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Nation marks 20th anniversary of joining WTO

By LIU ZHIHUA | CHINA DAILY | Updated: 2021-12-10 07:12

The thematic exhibition commemorating the 20th anniversary of China's accession to WTO during the fourth CIIE in Shanghai on Nov 7, 2021. [Photo by Zhu Xingxin/China Daily]

Global shoppers benefit, domestic market fuels imports growth and opportunities for foreign companies

A glance at imported products on the shelves of even an average-size supermarket in Beijing invariably shows that shoppers have plenty of options.

From food and beverages such as fruit, meat, baby formula and wine, to other daily necessities, including clothing, products from around the world have become commonplace for countless Chinese consumers using bricks-and-mortar shopping venues.

Online, they are even more readily available-just the click of a mouse away.

The variety of global goods flooding into China is not only testimony to the nation's burgeoning domestic market, but also shows, in particular, how deeply the country has become interwoven with worldwide trade.

Gao Feng, spokesman for the Ministry of Commerce, said at an online media briefing on Thursday, "China will unwaveringly further high-level opening-up to share market opportunities with the rest of the world."

The nation would continue to reduce items on the negative list for foreign investment, and strengthen services and protection for foreign enterprises and related projects, Gao said.

With a constantly improving business environment governed by law that is up to international standards and market oriented, China hopes foreign investors will benefit from the country's growth dividends, he added.

Since joining the World Trade Organization, or WTO, in 2001, China has dramatically increased its exports to become the world's undisputed champion in this field.

Analysts said the nation provides global consumers with quality and cheap goods. At the same time, it continuously expands and opens up its domestic market to fuel growth in imports and provide more business opportunities for foreign companies with or without a presence in China.

They added that with its promise to further reforms and opening-up, China will continue to make a great contribution to global economic growth, especially at a time when industrial and supply chains worldwide are experiencing difficulties due to the COVID-19 pandemic.

Tu Xinquan, dean of the China Institute for WTO Studies at the University of International Business and Economics in Beijing, said, "China has benefited from its accession to the WTO, but more important, by joining the multilateral trading system, it has enhanced the operational efficiency of the world economy and improved the use of global resources, making a huge contribution to international economic growth."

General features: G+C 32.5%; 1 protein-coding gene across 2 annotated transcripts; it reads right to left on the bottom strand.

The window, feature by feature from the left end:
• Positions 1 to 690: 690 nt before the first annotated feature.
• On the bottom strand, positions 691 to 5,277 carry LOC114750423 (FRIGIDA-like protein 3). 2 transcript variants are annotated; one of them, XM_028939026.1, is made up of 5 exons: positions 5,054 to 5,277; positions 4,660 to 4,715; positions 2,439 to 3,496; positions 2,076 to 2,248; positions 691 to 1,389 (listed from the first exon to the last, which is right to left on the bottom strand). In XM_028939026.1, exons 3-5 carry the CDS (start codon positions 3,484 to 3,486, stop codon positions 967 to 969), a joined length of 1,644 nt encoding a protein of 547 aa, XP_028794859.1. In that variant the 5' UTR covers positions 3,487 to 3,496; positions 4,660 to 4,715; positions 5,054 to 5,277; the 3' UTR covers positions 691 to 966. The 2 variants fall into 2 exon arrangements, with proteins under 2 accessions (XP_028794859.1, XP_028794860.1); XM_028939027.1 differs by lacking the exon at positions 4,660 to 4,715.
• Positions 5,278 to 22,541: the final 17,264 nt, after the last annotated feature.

China's accession to the WTO enabled the nation to incorporate its own resources, including labor, land and natural assets, to the global economy at a much deeper level and on a much larger scale, accelerating the nation's economic growth, Tu said.

Thanks to China joining the international institution, developed economies could reallocate and match their capital resources with labor and China's other resources to reduce product costs and enhance productivity, he added.

Ngozi Okonjo-Iweala, director-general of the WTO, said China has successfully positioned itself at the core of numerous global value chains. These production and trade networks have not only provided a lifeline for many countries during the pandemic, they have also increased the quantity, quality and variety of goods available worldwide, she added.

Okonjo-Iweala made the remarks via video link during a high-level session marking the 20th anniversary of China's accession to the WTO, held on the sidelines of the fourth China International Import Expo and Hongqiao International Economic Forum last month in Shanghai.

In November 2001, after 15 years of negotiations, the WTO formally approved China's entry as its 143rd member, which took effect a month later, making the WTO a truly international trade organization.

During the past two decades, China, which has different levels of development between regions, has made vigorous efforts to align itself with WTO rules, abide by them, and also to open its market.

It cut its overall tariff rate from 15.3 percent to 7.4 percent during this period, lower than the 9.8 percent accession commitment. The current tariff level is lower than those of all developing members of the WTO and close to those of developed members of the organization, according to the Ministry of Commerce.

The world's sixth-largest economy when it joined the WTO, China has risen to become the second-largest. It is also a major trade partner with more than 120 countries and regions, with total trade in goods soaring to $4.65 trillion last year, up from $509.8 billion in 2001, official customs data show.

The nation has opened some 120 subsectors in the services industry, compared with its accession promise to open 100, according to the Ministry of Commerce.

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